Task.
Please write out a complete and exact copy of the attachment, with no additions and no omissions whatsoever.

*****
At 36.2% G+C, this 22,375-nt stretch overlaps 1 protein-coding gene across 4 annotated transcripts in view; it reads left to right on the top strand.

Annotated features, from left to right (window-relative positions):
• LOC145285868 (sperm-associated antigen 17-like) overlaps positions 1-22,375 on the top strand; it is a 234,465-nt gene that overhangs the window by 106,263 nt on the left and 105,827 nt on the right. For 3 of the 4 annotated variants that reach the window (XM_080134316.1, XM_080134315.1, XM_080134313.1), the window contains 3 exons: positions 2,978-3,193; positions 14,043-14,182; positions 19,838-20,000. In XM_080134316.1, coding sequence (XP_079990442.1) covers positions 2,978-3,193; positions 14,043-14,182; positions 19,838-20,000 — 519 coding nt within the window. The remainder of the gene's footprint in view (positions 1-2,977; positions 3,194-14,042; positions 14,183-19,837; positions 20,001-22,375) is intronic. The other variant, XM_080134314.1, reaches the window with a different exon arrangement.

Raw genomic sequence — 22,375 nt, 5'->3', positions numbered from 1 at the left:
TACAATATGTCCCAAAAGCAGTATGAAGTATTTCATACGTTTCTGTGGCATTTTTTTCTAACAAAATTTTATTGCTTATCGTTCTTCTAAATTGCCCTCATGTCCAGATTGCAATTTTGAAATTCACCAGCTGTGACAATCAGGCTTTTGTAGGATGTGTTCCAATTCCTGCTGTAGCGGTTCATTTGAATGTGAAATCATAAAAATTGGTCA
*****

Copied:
At 36.2% G+C, this 22,375-nt stretch overlaps 1 protein-coding gene across 4 annotated transcripts in view; it reads left to right on the top strand.

Annotated features, from left to right (window-relative positions):
• LOC145285868 (sperm-associated antigen 17-like) overlaps positions 1-22,375 on the top strand; it is a 234,465-nt gene that overhangs the window by 106,263 nt on the left and 105,827 nt on the right. For 3 of the 4 annotated variants that reach the window (XM_080134316.1, XM_080134315.1, XM_080134313.1), the window contains 3 exons: positions 2,978-3,193; positions 14,043-14,182; positions 19,838-20,000. In XM_080134316.1, coding sequence (XP_079990442.1) covers positions 2,978-3,193; positions 14,043-14,182; positions 19,838-20,000 — 519 coding nt within the window. The remainder of the gene's footprint in view (positions 1-2,977; positions 3,194-14,042; positions 14,183-19,837; positions 20,001-22,375) is intronic. The other variant, XM_080134314.1, reaches the window with a different exon arrangement.

Raw genomic sequence — 22,375 nt, 5'->3', positions numbered from 1 at the left:
TACAATATGTCCCAAAAGCAGTATGAAGTATTTCATACGTTTCTGTGGCATTTTTTTCTAACAAAATTTTATTGCTTATCGTTCTTCTAAATTGCCCTCATGTCCAGATTGCAATTTTGAAATTCACCAGCTGTGACAATCAGGCTTTTGTAGGATGTGTTCCAATTCCTGCTGTAGCGGTTCATTTGAATGTGAAATCATAAAAATTGGTCA